Doug Guthrie, dean and professor of international business and management, was quoted in several major stories on the U.S. Senate’s China currency bill, including an Oct. 2 Reuters story, “U.S. senators court 2012 voters with China currency bill,” and an Oct. 4 AP story, “Bill Punishing China for Currency Manipulation Moves Closer to Senate.”
From the AP article:
“But Doug Guthrie, dean of the George Washington University School of Business, argues that the legislation would do little to put Americans back to work and could saddle consumers with higher-priced Chinese goods.
“He said it was difficult to see how any currency adjustment would close the wage gap between Chinese and American workers and that most economists predict that American importers would simply switch from China to other low-wage countries such as Vietnam or Indonesia. Moreover, big sellers of Chinese goods such as Wal-Mart are heavily investing in the Chinese market, and are not likely to stop buying from Chinese factories. ‘Wal-Mart is so deeply embedded in China that there is no way’ they will leave, and the end result will be higher prices for American consumers, he said.”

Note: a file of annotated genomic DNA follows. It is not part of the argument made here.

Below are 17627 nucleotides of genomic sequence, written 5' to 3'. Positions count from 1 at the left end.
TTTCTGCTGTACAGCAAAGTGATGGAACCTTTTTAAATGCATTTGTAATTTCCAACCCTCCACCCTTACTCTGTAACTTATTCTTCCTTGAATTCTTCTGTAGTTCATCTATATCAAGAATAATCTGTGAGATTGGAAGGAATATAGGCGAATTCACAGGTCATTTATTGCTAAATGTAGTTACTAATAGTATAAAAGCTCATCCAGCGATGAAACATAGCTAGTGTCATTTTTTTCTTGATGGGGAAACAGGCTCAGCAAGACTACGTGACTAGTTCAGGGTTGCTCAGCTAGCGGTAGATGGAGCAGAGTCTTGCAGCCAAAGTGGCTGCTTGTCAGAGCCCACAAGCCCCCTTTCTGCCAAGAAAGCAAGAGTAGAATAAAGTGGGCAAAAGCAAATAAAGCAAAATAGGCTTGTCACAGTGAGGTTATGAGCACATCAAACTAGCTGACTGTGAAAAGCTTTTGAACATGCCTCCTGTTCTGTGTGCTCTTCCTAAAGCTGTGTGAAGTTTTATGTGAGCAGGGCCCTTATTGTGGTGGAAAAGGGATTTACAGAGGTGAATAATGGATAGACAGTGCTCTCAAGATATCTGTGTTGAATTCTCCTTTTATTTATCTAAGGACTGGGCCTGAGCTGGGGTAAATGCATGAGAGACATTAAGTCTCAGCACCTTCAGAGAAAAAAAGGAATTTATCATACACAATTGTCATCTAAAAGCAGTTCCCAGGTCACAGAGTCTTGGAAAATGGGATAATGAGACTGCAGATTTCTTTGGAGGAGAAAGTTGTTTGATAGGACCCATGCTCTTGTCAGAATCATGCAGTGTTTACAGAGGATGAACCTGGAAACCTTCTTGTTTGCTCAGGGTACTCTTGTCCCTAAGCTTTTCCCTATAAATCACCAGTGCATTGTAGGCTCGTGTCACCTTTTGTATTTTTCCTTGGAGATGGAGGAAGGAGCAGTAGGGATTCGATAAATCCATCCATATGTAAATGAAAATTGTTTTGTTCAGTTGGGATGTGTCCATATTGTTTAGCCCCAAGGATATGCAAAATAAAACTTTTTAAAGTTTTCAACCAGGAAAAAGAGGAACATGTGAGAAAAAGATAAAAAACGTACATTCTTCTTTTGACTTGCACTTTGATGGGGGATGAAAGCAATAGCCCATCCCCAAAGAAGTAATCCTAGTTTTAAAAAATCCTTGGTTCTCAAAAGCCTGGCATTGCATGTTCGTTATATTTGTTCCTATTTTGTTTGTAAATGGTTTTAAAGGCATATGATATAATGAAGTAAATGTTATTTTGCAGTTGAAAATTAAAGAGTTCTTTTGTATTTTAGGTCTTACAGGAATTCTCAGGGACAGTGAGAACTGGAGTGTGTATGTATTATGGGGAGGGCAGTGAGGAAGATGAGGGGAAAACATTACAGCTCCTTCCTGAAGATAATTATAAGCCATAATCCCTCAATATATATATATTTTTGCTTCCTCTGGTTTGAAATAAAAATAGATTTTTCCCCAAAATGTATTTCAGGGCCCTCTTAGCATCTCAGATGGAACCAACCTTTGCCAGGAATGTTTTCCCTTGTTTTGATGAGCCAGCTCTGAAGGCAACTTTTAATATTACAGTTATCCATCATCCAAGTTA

Dean Guthrie was also quoted in an Oct. 5 Bloomberg Businessweek article:
“ ‘This is a lot of posturing, and I don’t know why,’ Doug Guthrie, dean of the George Washington University School of Business, said in an interview. ‘Rather than dealing with our own problems with job creation, we can just say there is another problem; we can say the economic pain is because China manipulates its currency.’ ”